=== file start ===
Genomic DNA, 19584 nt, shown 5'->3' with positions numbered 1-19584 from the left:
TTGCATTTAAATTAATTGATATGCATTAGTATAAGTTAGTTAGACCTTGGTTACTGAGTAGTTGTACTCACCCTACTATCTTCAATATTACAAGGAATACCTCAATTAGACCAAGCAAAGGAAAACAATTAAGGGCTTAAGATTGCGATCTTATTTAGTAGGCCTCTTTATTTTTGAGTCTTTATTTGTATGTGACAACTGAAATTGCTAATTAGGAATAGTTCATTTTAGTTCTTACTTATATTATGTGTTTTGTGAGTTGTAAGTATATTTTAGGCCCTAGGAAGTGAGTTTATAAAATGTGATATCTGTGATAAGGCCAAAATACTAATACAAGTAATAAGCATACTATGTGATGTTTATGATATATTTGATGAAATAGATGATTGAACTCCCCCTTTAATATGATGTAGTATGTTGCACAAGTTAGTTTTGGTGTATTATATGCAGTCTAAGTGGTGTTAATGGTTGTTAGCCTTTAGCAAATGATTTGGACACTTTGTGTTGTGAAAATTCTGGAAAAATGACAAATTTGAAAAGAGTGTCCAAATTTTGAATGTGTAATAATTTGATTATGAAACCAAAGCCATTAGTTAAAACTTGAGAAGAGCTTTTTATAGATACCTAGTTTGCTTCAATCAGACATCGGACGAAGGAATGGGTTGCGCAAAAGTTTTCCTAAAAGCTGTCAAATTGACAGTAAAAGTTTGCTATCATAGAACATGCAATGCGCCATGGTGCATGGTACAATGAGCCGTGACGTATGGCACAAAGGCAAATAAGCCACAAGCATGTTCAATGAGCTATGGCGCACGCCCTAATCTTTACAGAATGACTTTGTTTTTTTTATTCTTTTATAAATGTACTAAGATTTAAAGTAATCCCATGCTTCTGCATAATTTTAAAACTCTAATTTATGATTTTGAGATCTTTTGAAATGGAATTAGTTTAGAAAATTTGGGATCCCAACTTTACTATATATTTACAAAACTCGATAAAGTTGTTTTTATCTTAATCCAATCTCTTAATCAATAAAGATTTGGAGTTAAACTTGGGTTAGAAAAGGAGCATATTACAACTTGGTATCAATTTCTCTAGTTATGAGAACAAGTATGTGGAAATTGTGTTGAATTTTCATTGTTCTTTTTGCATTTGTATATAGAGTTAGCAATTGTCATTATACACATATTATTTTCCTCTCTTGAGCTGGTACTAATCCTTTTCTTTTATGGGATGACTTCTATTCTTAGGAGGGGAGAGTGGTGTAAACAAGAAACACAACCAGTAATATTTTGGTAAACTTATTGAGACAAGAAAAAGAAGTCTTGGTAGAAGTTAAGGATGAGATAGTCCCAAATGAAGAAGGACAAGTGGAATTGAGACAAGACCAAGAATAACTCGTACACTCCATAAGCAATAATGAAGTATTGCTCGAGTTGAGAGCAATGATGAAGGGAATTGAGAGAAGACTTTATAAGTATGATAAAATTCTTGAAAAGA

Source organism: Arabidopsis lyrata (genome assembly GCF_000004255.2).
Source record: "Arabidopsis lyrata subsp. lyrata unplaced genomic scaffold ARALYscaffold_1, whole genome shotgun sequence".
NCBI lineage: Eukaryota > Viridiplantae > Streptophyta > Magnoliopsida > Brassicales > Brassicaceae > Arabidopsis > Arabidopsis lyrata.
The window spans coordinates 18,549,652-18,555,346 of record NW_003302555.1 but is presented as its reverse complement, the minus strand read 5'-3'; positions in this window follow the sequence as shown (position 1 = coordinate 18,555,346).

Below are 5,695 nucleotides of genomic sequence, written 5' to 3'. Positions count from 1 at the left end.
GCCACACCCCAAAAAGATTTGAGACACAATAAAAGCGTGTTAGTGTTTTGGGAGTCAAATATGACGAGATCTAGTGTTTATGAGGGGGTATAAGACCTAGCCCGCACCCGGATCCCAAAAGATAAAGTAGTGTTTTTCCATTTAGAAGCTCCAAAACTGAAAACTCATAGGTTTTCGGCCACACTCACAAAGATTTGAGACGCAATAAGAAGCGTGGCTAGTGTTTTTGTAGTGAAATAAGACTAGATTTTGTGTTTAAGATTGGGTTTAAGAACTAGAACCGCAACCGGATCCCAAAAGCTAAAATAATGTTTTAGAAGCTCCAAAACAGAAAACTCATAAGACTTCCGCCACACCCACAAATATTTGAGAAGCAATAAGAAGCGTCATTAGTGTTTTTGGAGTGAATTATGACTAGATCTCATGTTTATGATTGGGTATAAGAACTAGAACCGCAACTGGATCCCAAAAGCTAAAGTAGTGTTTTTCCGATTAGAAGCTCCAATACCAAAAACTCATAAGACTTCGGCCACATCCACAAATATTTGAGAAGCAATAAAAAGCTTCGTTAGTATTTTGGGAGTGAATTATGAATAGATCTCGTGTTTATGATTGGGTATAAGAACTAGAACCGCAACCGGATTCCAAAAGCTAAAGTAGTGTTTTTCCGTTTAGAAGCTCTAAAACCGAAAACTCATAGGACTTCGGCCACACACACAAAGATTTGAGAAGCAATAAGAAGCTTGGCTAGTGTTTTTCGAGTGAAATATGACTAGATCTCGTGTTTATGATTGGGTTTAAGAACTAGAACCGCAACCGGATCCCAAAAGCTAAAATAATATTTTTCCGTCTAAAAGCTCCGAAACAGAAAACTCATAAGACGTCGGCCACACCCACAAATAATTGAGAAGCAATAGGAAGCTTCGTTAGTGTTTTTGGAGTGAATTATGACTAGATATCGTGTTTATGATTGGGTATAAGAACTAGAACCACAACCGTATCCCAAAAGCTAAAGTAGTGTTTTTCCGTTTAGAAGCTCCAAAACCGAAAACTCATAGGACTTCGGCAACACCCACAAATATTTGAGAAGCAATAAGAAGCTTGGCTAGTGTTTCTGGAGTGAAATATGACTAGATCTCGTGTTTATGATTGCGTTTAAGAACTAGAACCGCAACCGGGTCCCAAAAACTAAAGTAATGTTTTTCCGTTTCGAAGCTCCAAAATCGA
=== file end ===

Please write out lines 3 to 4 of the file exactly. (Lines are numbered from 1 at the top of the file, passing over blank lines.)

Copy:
Source organism: Arabidopsis lyrata (genome assembly GCF_000004255.2).
Source record: "Arabidopsis lyrata subsp. lyrata unplaced genomic scaffold ARALYscaffold_1, whole genome shotgun sequence".